Cloud storage is a term used to describe a service that allows users to store data on a remote server rather than on their own devices. This service is particularly useful for storing large amounts of data despite potential hardware limitations. If you run out of storage space on your mobile device, you can still save your data by utilizing a cloud storage service. In this article, we will explore the concept of cloud storage and discuss some examples of free and paid cloud services.
- How Does Cloud Storage Work?
- Examples of Cloud Storage Services
- Finding the Right Cloud Storage Service
How Does Cloud Storage Work?
Cloud storage functions by providing a network of servers that can be remotely accessed and used for the storage of data. These servers are usually specialized computers that are designed to handle large amounts of data, with increased hard drive space and optimized software configurations. Larger cloud operations generally house their servers in secure facilities known as data centers. Whenever you save an image or video file to the cloud, you are sending a copy of that file to a server in a data center. Put simply, the cloud is a network of servers that are housed in data centers all over the world.
Examples of Cloud Storage
There are a number of paid cloud services available, offering various prices, features, and storage options. Please see below for a few examples of paid cloud services:
Google Drive – Google’s cloud storage service, includes family sharing and automatic backups for Android devices.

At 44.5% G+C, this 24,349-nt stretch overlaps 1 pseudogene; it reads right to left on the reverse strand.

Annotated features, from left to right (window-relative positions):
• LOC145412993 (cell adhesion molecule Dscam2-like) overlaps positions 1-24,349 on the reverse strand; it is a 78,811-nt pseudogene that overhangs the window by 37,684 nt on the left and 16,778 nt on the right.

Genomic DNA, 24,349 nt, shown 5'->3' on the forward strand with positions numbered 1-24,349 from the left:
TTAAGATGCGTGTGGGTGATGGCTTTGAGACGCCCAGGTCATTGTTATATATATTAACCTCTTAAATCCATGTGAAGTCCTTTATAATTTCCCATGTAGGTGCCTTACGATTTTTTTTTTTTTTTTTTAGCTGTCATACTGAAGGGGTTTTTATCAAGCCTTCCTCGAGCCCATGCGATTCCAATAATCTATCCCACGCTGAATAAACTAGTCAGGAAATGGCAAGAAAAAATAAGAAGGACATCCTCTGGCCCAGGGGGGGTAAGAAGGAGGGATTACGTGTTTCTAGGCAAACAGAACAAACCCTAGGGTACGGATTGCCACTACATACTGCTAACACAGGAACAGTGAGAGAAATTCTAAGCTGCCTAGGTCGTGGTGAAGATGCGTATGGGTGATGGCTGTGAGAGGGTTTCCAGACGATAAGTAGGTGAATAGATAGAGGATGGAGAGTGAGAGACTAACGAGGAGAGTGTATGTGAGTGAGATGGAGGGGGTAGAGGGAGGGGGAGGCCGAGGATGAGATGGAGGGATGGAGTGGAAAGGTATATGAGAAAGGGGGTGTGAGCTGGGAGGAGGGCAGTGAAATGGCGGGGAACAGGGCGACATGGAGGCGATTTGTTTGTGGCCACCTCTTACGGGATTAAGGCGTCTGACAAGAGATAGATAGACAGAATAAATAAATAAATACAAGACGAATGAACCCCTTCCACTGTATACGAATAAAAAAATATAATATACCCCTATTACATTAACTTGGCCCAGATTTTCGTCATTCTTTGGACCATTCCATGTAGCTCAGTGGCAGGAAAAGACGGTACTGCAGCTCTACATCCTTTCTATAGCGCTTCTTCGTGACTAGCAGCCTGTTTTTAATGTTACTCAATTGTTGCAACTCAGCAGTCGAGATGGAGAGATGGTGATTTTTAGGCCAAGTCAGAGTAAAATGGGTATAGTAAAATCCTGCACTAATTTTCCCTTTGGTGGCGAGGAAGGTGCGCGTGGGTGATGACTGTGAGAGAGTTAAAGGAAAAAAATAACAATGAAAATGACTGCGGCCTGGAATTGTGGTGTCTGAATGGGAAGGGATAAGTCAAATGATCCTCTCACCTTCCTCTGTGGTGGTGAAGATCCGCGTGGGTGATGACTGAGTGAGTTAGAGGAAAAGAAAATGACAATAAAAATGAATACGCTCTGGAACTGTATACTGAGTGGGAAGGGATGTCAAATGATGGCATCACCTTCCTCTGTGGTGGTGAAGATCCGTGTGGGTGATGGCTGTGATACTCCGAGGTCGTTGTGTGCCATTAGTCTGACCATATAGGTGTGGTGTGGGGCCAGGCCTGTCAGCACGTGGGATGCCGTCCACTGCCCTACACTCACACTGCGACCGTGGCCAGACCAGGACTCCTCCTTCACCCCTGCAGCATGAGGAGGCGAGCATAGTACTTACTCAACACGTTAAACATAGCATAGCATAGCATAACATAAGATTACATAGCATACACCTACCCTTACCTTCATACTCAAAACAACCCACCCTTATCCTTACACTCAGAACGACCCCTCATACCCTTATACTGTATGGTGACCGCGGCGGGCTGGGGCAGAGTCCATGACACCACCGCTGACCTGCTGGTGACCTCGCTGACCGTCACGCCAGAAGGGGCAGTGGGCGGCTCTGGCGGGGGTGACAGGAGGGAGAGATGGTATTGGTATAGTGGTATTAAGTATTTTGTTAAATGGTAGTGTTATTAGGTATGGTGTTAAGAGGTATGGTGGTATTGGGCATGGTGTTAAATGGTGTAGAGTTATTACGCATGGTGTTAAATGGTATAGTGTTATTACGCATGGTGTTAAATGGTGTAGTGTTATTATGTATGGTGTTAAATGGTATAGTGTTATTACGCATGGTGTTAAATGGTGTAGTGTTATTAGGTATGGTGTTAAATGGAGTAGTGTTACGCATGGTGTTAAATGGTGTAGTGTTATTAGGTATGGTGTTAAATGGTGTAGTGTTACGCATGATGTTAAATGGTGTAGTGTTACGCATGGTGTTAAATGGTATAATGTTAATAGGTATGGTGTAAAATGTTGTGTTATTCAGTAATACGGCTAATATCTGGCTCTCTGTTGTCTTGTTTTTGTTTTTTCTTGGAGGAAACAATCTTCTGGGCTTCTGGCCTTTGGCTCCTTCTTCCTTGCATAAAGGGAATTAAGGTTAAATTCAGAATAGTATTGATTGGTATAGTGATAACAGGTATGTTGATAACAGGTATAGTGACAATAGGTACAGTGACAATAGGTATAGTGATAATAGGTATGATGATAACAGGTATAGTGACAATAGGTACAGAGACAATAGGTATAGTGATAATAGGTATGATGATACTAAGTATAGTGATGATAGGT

- $1.99/month or $19.99/year – 100GB
- $2.99/month or $29.99/year – 200GB
- $9.99/month or $99.99/year – 2TB
- $99.99/month – 100TB
- $199.99/month – 200TB
- $299.99/month – 300TB
Dropbox – Cloud service that offers automatic backups for all devices, supports transfers of large files such as videos, and allows for restoration of deleted data for up to 30 days. The most expensive tier offers support for eSign, a remote document signing application.
- Plus – $9.99/month, 2,000GB (2TB) of storage, 1 user. Best for individuals.
- Family – $16.99/month, 2TB of storage, 6 users. Best for households. Includes the Family Room feature for easy sharing among family members.
- Professional + eSign – $24.99/month, 3TB of storage, 1 user. Allows for unlimited document signing requests.
Microsoft OneDrive – Microsoft’s cloud service for use with Windows devices. Includes support for automatic PC backups and some plans include Microsoft Office.
- OneDrive Standalone – $1.99/month for 100GB of storage.
- Microsoft 365 Personal – $69.99/month for 1TB of storage.
- Microsoft 365 Family – $99.99/month for 6TB of storage.
- OneDrive for Business (Plan 1) – $5.00 per user per month for 1TB of storage per user.
- OneDrive for Business (Plan 2) – $10.00 per user per month for unlimited cloud storage for each user.
- Microsoft Office 365 Basic – $5.00 per user per month for 1TB of storage per user.
- Microsoft Office 365 Standard – $12.50 per user per month for 1TB of storage per user.
Many paid cloud services offer free tiers, often with limited storage space. These free plans are great for users looking to store small amounts of data for no cost.
- Google Drive – The free tier offers 15GB of storage.
- Microsoft OneDrive Basic – Offers 5GB of storage.
- Dropbox Basic – Offers 2GB of storage.
Finding the Right Cloud Storage Service
Now that you’ve learned how cloud storage works, it should be clear why such services can be useful, if not vital, to modern data management strategies. By reviewing the plans described above, you can better decide which service is best for you based on your budget, desired features, and platform of choice. By properly leveraging cloud storage services you can ensure that your data remains secure and available at all times.